Mixed reactions to President’s Private Sector corruption claims


Some claim it’s reckless, insisting that the relationship between Government and the Private Sector will be

President David Granger
President David Granger

damaged; others welcome the acknowledgement, underscoring that it is the only way the situation will be address – President David Granger’s bold assertion that corruption is more prevalent outside of Government has definitely generated mixed reactions from the Private Sector.

Representatives of the various Chambers of Commerce across the country have weighed in on the debate, with varying expressions on the extent to which corruption exists in the Private Sector and the appropriateness of the Head of State in making such pronouncements.

President of the Georgetown Chamber of Commerce and Industry (GCCI) Vishnu Doerga subscribed to the views expressed by the Guyanese President, noting that problems cannot be fixed unless one firstly accepts that there is indeed a problem.

“It’s a step in the right direction, now that an acknowledgement was made that it exists… as long as our systems remain archaic and cumbersome, opportunities for corruption will always exist and they come from both sides of the fence,” Doerga affirmed.

The Linden Chambers of Commerce and Industry’s (LCCI) President Kevin DeYounge also agreed with the proclamation that corruption is rampant in the Private Sector.

“Corruption is everywhere,” he pointed out.

DeYounge explained that it would be unfair to determine where corruption is more widespread, given that there really are no statistics available to backup either assertion; however, he posited that it is reasonable to claim that corruption is present in both sectors.

“For me to say that it is entirely prevalent in the Private Sector, I would not be accurate because I really and truly don’t have the evidence… I would just say that corruption exists on both sides,” he noted.

On the other hand, Bartica Chamber of Commerce and Industry Vice President Anthony Murray had a completely different opinion.

“I really don’t see the merit in the President’s statement. I totally disagree,” Murray stated, noting that while corruption may be present in the Private Sector, it was inappropriate for the President to make such a public declaration, presumably in an effort to shield his Government.

According to Murray, statements of that nature can damage Private Sector relationships with Government.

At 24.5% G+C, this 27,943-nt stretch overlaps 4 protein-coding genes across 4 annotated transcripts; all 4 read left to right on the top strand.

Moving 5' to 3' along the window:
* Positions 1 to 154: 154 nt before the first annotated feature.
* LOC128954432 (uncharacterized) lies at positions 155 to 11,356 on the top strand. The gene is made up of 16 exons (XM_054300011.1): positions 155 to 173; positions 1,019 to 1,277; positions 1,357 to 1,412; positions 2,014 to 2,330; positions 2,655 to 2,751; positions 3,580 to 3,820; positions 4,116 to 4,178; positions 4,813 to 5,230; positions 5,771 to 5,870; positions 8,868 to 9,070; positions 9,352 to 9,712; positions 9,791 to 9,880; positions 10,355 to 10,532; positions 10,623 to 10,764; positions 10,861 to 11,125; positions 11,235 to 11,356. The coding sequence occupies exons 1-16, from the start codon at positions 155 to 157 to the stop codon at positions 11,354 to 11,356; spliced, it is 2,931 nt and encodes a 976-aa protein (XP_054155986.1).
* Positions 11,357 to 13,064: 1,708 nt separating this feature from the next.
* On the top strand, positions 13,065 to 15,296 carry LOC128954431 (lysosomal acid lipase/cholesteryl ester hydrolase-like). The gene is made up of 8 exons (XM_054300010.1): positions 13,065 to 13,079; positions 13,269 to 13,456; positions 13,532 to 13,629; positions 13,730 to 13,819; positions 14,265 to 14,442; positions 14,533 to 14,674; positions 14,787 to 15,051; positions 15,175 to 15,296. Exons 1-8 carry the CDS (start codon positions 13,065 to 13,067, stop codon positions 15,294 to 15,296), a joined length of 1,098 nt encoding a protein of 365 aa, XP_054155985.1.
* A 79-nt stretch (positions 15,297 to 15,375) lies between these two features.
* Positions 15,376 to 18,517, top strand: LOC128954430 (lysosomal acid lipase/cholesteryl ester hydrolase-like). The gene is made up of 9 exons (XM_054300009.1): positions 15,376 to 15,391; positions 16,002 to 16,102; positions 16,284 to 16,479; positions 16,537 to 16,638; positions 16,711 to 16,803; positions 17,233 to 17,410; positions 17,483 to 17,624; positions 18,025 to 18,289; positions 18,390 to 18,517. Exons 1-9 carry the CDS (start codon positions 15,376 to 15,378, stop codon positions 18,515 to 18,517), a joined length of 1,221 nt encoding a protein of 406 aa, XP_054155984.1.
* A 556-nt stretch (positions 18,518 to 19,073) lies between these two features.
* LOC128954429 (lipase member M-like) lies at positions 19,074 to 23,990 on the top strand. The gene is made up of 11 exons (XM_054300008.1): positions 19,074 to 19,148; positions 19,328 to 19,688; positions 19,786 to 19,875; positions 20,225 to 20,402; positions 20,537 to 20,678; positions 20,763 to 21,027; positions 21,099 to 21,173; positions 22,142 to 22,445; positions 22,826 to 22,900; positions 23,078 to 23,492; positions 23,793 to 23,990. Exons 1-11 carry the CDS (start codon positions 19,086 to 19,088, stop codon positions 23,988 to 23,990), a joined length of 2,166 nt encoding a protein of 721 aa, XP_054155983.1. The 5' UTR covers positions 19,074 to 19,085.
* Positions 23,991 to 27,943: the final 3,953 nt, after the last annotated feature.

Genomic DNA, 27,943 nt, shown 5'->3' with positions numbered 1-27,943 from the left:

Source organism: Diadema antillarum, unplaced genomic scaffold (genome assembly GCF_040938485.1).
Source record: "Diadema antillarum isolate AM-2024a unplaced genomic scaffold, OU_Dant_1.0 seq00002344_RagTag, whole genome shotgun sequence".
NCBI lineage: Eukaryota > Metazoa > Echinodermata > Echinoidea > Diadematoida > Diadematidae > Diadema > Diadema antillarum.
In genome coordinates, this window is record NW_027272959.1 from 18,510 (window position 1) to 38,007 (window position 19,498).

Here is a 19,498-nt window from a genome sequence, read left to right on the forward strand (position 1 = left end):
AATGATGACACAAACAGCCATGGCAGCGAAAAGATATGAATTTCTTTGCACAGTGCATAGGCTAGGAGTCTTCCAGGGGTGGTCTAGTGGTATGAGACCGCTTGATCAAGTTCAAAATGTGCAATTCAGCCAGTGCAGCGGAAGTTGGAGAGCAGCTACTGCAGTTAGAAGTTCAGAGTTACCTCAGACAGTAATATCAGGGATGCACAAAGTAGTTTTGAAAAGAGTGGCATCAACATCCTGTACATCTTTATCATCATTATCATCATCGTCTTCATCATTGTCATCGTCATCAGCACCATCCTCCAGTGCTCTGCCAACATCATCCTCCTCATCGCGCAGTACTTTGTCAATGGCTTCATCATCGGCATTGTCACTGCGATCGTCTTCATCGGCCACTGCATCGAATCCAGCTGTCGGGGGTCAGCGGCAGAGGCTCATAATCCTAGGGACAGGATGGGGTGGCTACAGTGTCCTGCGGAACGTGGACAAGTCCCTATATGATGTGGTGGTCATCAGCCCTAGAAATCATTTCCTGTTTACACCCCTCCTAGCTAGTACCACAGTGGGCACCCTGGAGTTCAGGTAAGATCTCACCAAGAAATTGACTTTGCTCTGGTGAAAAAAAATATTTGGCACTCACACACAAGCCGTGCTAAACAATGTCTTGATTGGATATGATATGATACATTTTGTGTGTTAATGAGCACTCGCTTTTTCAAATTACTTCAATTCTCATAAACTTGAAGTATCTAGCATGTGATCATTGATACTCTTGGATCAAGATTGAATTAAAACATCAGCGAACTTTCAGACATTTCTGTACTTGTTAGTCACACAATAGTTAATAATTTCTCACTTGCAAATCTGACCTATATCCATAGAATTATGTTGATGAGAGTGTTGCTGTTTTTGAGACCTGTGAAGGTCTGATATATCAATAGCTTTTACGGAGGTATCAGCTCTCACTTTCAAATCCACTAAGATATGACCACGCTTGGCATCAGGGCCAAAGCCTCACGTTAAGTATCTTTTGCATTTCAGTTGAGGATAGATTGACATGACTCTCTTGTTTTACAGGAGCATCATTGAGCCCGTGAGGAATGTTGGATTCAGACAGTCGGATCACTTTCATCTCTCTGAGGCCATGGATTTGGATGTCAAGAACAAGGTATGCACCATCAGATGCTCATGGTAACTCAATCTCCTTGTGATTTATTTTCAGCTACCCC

“It seems like he wants to cast the blame on us and it will drive a wedge between the Private Sector and the Government,” he stressed.

Nonetheless, he conceded that corruption is indeed present in the Private Sector, however, it was improper of the Head of State to target the Private Sector alone.

Likewise, the President of the Berbice Chambers of Commerce and Industry (BCCI) Rajnauth Ramroop argued that corruption in the Private Sector is contingent on corruption in the Public Sector.

With regards to the situation in Berbice, Ramroop explained that owing to the lack of basic services in the county, the public will naturally “pass some money” to speed up some of the transactions.

“Imagine someone travelling from Berbice to Georgetown to transact some business only to be told he has to come back another day, that’s going to cost him, and what will he do to speed up the process and get it done in that day? They will be forced to (do it) because it will cost them more to go back to Berbice and come back another day. If he (Granger) thinks the Private Sector alone is responsible and not the Public Sector, I would not agree with him,” he stated.

President Granger, seemingly in an effort to exculpate his Government, declared that corruption in Guyana was more rampant outside of Government and as such, the usual anti-corruption critics of his Government should focus more on the Private Sector and non-State organisations, where he believed the scourge was raging.

“It is my view that corruption in Guyana is most widespread outside of Government,” the President declared on Saturday evening while addressing the launch of former Auditor General Anand Goolsarran’s book Governance, Transparency and Accountability.

He said the real contributors to corruption were those who committed crimes of tax evasion, smuggling, narcotics trafficking, trafficking in persons and money laundering, none of which really emanate from within Government, but rather, benefit the Private Sector, offshore banks and tax havens.

He cautioned Guyanese against believing that corruption was confined to law enforcement agents and public servants, adding that while persons must remain vigilant against the abuse of power by the Government, they must also look at “the abuse of trust by the Private Sector”.